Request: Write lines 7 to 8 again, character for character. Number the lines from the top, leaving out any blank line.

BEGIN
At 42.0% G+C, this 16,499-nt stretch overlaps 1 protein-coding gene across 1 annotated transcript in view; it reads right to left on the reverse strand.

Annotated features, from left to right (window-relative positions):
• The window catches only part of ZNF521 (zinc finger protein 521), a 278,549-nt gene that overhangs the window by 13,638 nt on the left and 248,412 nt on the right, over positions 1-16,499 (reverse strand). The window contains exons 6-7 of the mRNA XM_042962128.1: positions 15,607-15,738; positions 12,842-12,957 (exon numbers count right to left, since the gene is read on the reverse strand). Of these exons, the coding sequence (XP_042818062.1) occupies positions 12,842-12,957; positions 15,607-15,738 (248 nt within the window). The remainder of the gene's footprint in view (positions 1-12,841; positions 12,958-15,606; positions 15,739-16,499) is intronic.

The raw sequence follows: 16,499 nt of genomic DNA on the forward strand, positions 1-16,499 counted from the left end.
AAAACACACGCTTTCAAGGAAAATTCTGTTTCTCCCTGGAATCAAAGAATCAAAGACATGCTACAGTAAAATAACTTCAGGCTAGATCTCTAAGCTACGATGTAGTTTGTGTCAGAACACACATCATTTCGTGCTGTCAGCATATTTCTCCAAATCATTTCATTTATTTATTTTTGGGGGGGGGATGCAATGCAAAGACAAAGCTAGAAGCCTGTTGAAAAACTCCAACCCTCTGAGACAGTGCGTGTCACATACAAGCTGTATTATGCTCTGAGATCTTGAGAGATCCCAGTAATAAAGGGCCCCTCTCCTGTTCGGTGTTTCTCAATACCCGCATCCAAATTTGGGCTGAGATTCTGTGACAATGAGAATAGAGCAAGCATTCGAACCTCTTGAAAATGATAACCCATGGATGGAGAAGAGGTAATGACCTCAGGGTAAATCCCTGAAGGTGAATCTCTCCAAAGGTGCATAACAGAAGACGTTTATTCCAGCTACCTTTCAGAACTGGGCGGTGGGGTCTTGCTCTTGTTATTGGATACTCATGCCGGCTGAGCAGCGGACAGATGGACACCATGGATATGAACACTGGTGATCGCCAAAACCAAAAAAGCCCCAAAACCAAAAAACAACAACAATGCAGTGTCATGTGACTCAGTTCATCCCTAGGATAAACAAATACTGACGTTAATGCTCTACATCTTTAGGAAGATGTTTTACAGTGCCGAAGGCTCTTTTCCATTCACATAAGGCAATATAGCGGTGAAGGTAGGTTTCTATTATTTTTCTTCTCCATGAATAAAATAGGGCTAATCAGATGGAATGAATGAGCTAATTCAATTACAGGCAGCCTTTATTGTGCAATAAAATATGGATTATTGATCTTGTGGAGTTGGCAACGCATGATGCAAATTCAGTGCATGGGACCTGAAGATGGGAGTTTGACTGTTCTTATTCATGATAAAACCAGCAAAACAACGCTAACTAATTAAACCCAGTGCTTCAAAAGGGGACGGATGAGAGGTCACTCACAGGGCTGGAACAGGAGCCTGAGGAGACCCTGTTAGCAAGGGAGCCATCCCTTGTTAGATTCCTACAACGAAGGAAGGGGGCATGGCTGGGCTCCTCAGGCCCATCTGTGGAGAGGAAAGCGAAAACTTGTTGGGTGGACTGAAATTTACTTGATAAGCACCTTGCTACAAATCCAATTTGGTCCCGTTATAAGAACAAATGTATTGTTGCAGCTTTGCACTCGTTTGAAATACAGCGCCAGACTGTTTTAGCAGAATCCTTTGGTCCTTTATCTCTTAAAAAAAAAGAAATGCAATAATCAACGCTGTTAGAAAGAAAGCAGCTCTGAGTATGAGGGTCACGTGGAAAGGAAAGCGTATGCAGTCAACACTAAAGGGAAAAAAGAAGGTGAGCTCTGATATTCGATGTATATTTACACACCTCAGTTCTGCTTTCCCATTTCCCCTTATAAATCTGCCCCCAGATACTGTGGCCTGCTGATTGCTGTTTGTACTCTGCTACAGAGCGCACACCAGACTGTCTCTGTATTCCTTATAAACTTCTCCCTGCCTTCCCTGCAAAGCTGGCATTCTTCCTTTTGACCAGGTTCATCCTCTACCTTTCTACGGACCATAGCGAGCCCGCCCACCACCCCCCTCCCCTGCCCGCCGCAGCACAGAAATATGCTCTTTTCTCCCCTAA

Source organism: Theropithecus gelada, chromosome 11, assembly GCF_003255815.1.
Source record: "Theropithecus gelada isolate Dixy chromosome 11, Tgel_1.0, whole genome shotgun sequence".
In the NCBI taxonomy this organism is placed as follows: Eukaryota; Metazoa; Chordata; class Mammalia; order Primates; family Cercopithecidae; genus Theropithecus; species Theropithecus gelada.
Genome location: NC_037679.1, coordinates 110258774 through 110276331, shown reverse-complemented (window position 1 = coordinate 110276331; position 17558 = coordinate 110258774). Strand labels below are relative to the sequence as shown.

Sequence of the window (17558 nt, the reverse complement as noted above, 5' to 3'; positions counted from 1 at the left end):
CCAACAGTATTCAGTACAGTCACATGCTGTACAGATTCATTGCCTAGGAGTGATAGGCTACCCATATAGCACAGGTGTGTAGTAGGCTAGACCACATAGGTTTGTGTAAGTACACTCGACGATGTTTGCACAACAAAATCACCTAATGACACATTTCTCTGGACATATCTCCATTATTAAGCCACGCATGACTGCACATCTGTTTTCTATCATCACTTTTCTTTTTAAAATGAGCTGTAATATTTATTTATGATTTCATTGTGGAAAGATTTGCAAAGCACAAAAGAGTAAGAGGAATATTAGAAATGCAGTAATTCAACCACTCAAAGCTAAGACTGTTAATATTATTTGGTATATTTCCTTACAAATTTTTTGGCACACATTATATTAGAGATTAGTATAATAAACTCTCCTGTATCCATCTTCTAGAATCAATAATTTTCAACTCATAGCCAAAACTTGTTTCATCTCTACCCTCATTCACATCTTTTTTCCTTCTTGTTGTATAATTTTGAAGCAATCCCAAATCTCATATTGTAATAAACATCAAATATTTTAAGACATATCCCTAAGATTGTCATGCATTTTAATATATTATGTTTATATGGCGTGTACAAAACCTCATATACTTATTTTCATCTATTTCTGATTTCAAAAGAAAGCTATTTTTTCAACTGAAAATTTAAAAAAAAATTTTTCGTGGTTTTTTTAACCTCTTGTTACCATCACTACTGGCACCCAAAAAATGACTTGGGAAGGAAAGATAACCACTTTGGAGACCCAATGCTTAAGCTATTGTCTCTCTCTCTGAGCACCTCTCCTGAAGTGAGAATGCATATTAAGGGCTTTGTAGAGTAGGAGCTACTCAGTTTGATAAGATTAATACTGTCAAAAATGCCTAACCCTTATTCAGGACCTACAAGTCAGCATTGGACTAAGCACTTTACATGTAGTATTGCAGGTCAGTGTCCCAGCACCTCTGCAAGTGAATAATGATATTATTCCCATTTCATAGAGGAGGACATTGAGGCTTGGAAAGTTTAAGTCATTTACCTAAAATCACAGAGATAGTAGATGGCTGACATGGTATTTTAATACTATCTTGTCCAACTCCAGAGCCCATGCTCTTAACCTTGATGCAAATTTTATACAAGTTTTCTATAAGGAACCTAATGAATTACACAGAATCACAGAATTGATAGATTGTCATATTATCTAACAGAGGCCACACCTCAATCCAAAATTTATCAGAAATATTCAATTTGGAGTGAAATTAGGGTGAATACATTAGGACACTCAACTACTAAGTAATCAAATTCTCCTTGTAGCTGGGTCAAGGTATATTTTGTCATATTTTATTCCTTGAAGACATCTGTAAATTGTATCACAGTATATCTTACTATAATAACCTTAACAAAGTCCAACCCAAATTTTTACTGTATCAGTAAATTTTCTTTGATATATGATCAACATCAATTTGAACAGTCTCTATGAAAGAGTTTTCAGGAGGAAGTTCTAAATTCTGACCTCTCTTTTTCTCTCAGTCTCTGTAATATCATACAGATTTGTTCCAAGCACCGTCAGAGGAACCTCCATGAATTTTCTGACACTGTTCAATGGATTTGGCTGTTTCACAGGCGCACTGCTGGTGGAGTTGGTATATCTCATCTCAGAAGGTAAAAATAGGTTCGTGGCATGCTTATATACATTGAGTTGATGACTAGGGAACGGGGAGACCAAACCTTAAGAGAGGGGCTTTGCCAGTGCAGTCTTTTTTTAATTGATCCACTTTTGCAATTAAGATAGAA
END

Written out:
Source record: "Theropithecus gelada isolate Dixy chromosome 11, Tgel_1.0, whole genome shotgun sequence".
In the NCBI taxonomy this organism is placed as follows: Eukaryota; Metazoa; Chordata; class Mammalia; order Primates; family Cercopithecidae; genus Theropithecus; species Theropithecus gelada.